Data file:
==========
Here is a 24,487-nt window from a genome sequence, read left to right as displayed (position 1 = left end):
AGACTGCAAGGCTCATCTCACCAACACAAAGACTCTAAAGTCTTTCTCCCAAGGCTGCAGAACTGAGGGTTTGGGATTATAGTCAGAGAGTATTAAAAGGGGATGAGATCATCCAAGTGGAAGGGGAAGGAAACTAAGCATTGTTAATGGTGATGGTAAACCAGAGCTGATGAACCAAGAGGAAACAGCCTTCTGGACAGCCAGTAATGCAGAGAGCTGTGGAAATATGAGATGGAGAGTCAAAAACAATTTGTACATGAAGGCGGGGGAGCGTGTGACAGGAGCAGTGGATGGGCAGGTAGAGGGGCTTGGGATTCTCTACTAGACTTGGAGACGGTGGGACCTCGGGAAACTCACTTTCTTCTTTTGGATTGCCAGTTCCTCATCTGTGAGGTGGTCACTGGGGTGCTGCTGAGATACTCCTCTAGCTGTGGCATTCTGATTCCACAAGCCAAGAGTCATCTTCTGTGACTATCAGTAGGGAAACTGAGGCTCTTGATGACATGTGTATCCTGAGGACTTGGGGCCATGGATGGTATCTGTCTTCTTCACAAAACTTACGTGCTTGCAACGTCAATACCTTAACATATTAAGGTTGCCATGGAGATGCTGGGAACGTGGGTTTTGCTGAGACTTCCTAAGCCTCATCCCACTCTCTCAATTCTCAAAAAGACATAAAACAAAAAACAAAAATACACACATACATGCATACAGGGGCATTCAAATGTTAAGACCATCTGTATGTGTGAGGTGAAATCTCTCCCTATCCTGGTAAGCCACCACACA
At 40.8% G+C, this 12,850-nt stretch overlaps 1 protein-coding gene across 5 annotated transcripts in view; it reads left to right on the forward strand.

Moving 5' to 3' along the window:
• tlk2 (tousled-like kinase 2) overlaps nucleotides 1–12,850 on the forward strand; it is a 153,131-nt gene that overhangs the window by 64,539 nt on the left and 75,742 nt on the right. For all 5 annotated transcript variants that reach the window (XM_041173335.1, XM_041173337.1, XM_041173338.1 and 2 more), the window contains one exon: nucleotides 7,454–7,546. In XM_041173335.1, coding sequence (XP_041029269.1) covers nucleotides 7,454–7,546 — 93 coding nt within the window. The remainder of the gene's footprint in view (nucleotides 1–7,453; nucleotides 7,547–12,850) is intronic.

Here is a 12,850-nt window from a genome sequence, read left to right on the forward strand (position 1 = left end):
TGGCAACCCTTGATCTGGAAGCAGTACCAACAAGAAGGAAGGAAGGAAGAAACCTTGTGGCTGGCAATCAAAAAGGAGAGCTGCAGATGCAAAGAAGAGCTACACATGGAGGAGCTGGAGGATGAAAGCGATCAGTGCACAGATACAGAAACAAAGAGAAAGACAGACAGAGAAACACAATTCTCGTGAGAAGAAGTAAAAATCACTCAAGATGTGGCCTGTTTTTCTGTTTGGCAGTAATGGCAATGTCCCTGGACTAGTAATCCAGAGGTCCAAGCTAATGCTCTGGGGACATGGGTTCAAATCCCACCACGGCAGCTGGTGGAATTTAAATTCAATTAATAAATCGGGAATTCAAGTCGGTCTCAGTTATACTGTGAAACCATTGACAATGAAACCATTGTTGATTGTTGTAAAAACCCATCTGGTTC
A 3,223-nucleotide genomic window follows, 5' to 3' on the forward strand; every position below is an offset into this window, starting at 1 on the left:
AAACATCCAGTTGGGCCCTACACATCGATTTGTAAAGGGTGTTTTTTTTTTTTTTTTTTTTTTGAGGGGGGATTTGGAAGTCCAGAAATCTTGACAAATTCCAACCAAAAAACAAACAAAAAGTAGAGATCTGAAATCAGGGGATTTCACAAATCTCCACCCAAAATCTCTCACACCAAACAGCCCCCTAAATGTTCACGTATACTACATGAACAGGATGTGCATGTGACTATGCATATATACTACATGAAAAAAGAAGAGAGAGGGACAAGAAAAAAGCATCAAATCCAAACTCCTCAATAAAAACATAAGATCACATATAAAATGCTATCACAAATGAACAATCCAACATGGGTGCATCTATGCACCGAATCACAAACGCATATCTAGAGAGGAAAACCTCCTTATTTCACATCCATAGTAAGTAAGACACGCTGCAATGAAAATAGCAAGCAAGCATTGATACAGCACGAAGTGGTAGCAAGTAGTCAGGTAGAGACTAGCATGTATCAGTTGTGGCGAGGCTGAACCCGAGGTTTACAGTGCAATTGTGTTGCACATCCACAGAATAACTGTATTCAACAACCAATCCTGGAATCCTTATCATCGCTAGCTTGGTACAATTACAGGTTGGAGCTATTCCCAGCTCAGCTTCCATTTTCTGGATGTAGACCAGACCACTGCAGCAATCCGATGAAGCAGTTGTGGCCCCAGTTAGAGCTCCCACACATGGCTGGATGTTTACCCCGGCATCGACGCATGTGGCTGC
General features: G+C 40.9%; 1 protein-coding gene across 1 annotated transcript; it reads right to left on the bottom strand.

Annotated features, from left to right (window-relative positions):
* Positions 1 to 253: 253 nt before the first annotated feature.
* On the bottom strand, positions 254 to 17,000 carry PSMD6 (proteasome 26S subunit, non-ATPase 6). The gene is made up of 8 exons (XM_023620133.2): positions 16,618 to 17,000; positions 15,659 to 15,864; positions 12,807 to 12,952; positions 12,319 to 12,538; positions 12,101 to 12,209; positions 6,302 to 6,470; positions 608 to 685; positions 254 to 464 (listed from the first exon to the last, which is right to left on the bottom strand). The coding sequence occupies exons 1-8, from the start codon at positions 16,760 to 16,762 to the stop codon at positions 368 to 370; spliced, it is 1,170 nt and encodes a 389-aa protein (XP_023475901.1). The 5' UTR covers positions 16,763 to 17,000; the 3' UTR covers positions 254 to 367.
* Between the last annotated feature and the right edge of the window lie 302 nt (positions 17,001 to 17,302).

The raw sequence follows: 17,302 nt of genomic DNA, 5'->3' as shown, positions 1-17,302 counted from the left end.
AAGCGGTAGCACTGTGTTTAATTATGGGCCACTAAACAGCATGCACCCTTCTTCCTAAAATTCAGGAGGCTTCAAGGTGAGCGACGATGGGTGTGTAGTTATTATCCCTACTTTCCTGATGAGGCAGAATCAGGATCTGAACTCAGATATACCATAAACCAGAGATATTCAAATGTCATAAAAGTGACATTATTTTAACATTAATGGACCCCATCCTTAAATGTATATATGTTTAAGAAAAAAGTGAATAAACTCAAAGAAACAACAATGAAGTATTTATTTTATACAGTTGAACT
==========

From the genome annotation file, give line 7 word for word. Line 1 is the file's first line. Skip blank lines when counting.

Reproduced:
TGGCAACCCTTGATCTGGAAGCAGTACCAACAAGAAGGAAGGAAGGAAGAAACCTTGTGGCTGGCAATCAAAAAGGAGAGCTGCAGATGCAAAGAAGAGCTACACATGGAGGAGCTGGAGGATGAAAGCGATCAGTGCACAGATACAGAAACAAAGAGAAAGACAGACAGAGAAACACAATTCTCGTGAGAAGAAGTAAAAATCACTCAAGATGTGGCCTGTTTTTCTGTTTGGCAGTAATGGCAATGTCCCTGGACTAGTAATCCAGAGGTCCAAGCTAATGCTCTGGGGACATGGGTTCAAATCCCACCACGGCAGCTGGTGGAATTTAAATTCAATTAATAAATCGGGAATTCAAGTCGGTCTCAGTTATACTGTGAAACCATTGACAATGAAACCATTGTTGATTGTTGTAAAAACCCATCTGGTTC